Delta and Virgin Atlantic File Antitrust Immunity Application

New business partners, US carrier Delta Air Lines and UK operator Virgin Atlantic Airways, have filed an application with the US Department of Transportation seeking antitrust immunity for their new joint venture on flights between North America and the United Kingdom.  The filing marks a significant milestone in the creation of the joint venture which will play a role in further increasing competition in critical transatlantic business markets and follows Delta’s acquisition of a 49 per cent equity stake in Virgin Atlantic’s parent company last year.

The partnership will allow Delta and Virgin Atlantic to be more effective competitors on routes between North America and the UK, particularly between the US and London, by expanding the quantity and quality of travel options for customers of both airlines.  If antitrust immunity is approved, Delta plans to begin a new non-stop service between Seattle and London Heathrow, expanding competition in an important business market.  The new service would complement Delta’s growing international gateway in Seattle and bring competition to a route served only by British Airways.

In their filing, Delta and Virgin Atlantic noted that nearly 60 per cent of the slots at London Heathrow Airport are controlled by the American Airlines/British Airways joint venture which, as a result, dominates air travel between the US and the UK, including the New York - London market, which is the most important business market in the world. By combining Virgin’s Heathrow slots and UK brand strength with Delta’s powerful US network, the joint venture hopes to be able to offer significant competition in this market and benefit consumers on both sides of the Atlantic.

“Our proposed joint venture will mean an expanded schedule with more frequencies and destinations for customers traveling between the key business markets in the US and the UK,” said Ed Bastian, President, Delta Air Lines.  “Approval of antitrust immunity would allow travelers to take full advantage of all the aspects of the Delta-Virgin joint venture and enjoy the benefits of increased competition, particularly on flights to and from London Heathrow Airport.”

Under the proposed joint venture, Delta and Virgin Atlantic would coordinate schedules, network planning, pricing and revenue management functions, sales and other aspects of their services between North America and the UK Through the joint venture, the carriers would together offer a greatly expanded network at Heathrow despite slot constraints, which have limited the growth of both airlines in the UK – North America market. The two carriers would operate a total of 31 peak-day round-trip flights between the UK and North America, 23 of which would operate at London Heathrow.

“Our filing for antitrust immunity marks the next step towards the full implementation of this joint venture between two great airline brands,” said Craig Kreeger, Chief Executive, Virgin Atlantic.  “Consumers will reap the rewards of this joint venture on services between the UK and the United States, Canada and Mexico through a shared ethos in the highest standards of customer service and much more effective competition to and from Heathrow.  We are confident that the DOT will recognise this consumer benefit.”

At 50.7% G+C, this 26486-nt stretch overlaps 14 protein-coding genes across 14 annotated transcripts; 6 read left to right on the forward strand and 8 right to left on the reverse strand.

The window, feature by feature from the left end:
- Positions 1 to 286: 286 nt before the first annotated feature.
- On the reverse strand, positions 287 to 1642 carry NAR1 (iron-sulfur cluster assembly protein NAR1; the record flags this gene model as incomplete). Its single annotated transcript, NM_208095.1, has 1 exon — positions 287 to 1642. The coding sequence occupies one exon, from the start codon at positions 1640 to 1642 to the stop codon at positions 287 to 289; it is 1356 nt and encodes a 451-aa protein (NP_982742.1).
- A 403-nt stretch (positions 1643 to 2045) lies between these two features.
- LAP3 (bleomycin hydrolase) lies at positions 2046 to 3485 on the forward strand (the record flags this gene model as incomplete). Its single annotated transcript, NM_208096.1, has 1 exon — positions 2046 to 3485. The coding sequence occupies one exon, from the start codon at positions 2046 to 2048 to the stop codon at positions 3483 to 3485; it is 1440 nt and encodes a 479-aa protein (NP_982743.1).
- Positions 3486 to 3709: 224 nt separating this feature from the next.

The two carriers suggest an enlarged joint network will benefit customers of both carriers by providing greater access to key markets, improved connectivity and convenient booking options.  The airlines plan to implement codesharing, frequent flier program reciprocity and shared lounge access.  Delta already operates a transatlantic joint venture with Air France-KLM and Alitalia.  In their filing, the airlines are also seeking antitrust immunity for five-way coordination on UK – North America traffic flows among Delta, Virgin Atlantic, Air France, KLM and Alitalia to facilitate the effective operation of the two joint ventures.

Although these joint ventures partly exist on the connection opportunities they provide on either side of the Atlantic, we look in greater detail at the O&D demand between the UK and USA over the past five years and the principal operators in this market.  In 2012, approximately 13.36 million bi-directional O&D passengers flew between the two countries, down 1.7 per cent on the previous year. 

Virgin Atlantic last year had a 22.1 per cent share of the O&D traffic and when combined with Delta, ranked fifth with an 8.6 per cent share, the total figure rises to 30.7 per cent.  This compares with the 42.3 per cent existing share from the combined oneworld partners American Airlines and British Airways, a figure that rose from 39.6 per cent the previous year. 

ESTIMATED DEMAND BETWEEN UK AND USA (annual bi-directional O&D passengers)

Year

Estimated O&D Passengers

% Change

Leading Operators

2012

13,363,757

(-1.7) %

BA (30.3%), VS (22.1%), UA (13.1%), AA (12.0%), DL (8.6%)

2011

13,599,717

3.1 %

BA (27.7%), VS (22.0%), AA (11.9%), DL (9.9%), CO (8.4%)

2010

13,194,385

(-0.2) %

BA (27.0%), VS (22.0%), AA (13.6%), CO (9.8%), UA (8.5%)

2009

13,225,410

(-11.8) %

BA (27.4%), VS (22.1%), AA (12.6%), CO (9.9%), UA (8.1%)

2008

14,998,532

(-2.1) %

BA (27.2%), VS (20.0%), AA (12.9%), CO (9.0%), UA (7.5%)

Airline Codes – BA: British Airways; VS: Virgin Atlantic; UA: United; AA: American Airlines; DL: Delta Air Lines; CO: Continental Airlines